How To Outperform in the Long Run

How To Outperform in the Long Run

Smart investors exercise discipline, which sounds practical and unsexy. They focus on strategies that really work over the long term rather than get caught up in short-term events.

They also understand the work of behavioral economists on topics like overconfidence, recency bias (decisions based on recent events), home country bias, loss aversion, fear, greed, and so on.

Here are some ways to outperform that don’t depend on “beating the market.”

  • Maintain a multi-asset allocation with at least seven asset classes, built on a foundation of reasonable assumptions about growth, risk, income, inflation, and valuation.
  • Sell bonds to fund lifestyle when growth assets are down. This is different than traditional “rebalancing” methods. Your equity percentage might increase as the news headlines are at their worst, but this strategy will help you meet your long-term financial objectives even if you appear to be underperforming during a bear market.
  • Actively harvest tax losses. Make volatility your friend, selling securities that go down and replacing them with similar securities that allow you to earn index-like returns with less taxes.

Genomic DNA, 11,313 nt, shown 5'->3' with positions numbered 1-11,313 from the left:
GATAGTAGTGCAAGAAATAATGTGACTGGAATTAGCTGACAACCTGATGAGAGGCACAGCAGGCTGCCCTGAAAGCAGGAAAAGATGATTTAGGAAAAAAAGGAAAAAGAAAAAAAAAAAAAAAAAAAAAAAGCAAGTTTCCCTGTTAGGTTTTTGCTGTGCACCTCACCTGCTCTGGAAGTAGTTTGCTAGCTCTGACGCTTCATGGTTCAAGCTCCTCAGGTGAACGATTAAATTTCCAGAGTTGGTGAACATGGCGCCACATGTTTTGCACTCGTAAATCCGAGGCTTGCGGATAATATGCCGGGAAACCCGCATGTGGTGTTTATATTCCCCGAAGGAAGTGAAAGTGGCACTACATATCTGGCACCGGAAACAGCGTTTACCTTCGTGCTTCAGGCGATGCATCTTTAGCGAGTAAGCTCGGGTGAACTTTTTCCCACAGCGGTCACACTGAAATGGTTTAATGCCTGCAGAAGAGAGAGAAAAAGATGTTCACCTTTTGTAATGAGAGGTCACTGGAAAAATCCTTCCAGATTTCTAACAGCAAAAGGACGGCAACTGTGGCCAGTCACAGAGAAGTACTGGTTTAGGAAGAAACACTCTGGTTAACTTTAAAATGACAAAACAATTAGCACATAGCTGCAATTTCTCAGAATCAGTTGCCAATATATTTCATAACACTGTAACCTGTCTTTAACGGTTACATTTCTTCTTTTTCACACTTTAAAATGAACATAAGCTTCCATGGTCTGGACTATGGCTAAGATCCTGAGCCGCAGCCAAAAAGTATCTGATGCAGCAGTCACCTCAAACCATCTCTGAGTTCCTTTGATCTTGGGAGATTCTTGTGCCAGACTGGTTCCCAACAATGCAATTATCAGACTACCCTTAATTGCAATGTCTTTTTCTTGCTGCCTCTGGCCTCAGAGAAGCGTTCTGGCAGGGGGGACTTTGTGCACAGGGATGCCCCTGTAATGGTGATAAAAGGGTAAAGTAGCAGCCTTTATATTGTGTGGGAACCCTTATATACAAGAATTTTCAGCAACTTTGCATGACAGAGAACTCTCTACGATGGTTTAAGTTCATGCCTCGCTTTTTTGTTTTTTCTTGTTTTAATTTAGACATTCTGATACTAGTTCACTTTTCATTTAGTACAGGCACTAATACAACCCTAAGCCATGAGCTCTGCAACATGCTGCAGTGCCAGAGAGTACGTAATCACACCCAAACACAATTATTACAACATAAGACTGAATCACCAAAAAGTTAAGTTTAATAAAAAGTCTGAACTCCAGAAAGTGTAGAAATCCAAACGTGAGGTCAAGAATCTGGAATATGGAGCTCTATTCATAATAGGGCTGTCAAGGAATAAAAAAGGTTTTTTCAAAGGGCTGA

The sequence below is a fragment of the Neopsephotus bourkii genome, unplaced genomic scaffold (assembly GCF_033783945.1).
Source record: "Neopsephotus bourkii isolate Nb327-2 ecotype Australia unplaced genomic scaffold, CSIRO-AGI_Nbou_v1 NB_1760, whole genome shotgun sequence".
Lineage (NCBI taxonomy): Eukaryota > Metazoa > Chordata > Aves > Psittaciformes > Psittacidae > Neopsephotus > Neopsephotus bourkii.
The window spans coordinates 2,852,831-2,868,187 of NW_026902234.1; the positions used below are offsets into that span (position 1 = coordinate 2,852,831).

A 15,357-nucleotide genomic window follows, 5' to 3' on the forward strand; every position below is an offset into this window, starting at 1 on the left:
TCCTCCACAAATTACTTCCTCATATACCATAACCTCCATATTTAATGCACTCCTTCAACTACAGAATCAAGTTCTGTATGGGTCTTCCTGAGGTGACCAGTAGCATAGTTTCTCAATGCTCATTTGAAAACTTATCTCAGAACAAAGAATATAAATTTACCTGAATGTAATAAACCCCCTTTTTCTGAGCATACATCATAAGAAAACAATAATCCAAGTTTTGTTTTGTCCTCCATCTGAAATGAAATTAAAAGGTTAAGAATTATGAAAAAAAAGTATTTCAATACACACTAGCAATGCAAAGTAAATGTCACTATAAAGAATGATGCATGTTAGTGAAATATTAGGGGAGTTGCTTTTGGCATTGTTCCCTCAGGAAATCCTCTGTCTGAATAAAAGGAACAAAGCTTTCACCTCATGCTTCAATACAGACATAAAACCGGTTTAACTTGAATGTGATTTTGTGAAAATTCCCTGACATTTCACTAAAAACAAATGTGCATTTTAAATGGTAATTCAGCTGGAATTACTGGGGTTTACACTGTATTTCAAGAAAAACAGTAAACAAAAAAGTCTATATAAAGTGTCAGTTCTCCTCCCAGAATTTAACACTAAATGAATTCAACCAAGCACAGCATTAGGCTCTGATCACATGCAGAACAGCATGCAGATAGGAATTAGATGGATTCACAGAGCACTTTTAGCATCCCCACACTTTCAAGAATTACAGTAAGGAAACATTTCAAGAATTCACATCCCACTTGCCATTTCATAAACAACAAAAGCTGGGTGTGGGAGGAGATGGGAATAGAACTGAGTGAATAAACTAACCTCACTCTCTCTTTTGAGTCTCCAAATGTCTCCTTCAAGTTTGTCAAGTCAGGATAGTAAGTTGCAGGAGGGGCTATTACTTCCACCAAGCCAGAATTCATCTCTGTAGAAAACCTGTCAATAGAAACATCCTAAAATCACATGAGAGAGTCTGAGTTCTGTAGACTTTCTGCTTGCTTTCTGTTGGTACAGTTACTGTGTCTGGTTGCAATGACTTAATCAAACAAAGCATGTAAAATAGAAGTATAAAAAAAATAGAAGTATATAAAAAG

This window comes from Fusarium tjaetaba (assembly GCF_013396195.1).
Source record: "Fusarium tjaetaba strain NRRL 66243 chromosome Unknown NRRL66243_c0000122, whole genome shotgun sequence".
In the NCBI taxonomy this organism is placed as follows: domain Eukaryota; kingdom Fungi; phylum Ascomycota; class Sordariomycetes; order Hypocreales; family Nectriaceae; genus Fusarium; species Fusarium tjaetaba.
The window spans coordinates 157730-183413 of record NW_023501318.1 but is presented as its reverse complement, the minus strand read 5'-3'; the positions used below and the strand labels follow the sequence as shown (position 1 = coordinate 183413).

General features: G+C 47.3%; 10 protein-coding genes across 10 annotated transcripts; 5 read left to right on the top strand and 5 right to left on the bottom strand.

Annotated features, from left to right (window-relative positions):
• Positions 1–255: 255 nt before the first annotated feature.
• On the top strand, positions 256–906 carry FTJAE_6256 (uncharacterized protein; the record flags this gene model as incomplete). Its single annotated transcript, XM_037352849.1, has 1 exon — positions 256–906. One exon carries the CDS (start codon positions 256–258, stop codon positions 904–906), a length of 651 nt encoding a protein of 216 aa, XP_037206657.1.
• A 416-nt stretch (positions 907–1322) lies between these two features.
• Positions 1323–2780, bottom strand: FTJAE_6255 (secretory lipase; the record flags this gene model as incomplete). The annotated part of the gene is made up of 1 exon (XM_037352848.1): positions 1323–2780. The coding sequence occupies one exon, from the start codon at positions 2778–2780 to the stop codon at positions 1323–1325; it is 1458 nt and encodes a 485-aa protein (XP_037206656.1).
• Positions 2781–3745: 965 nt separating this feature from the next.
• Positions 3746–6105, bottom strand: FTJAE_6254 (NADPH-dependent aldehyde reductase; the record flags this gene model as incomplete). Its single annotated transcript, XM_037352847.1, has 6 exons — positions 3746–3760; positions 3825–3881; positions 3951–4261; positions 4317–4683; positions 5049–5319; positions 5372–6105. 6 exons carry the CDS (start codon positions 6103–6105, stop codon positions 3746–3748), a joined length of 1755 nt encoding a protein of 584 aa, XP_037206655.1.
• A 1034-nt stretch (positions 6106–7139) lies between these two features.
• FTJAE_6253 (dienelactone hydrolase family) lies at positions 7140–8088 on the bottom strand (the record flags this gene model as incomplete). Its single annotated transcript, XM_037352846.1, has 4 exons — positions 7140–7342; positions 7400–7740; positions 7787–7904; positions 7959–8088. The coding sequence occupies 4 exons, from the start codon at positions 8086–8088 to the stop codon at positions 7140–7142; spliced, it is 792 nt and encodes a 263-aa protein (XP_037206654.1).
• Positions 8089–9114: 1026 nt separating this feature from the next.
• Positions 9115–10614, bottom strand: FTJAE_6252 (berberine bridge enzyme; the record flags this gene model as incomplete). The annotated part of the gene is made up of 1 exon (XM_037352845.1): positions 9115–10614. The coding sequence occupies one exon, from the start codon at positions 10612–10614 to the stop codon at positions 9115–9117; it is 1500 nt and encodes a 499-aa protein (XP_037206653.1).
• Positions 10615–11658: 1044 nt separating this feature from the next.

• Put tax-inefficient assets in retirement accounts, and put tax-efficient assets in taxable accounts.
  • Never chase performance.
  • Ignore your intuition; the best investments often do the opposite of what “feels” right.
  • Don’t follow the crowd. Even if your intuition contradicts the crowd, seeing these kinds of bets to their conclusion requires a strong stomach, so don’t make too many of them.
  • Keep fees low. Be wary of high fees that promise high returns. Mounting research suggests low-cost index funds perform as well or better than expensive, managed funds.
  • Focus on spending first, saving second, and investing third. Most investors have a spending problem rather than a performance problem.


Keep in mind that everyone’s tolerance for risk is different. Start by knowing yours. The industry has many automated tools to help you assess this, but remember that risk is not just about volatility.

The greatest risk for investors is not being able to maintain their lifestyle, which is why you should hold more growth assets than lower-risk assets. Most investors underestimate their ability to tolerate loss, which leads to panic or fear-driven selling and wealth destruction. I’ve seen it happen to some incredibly smart and successful people.

Effective financial planning is about achieving your goals, living fully, and having peace of mind, not about beating some index which is mostly impossible. Place your effort, time, and money on the former, not the latter.

Ben Johnson
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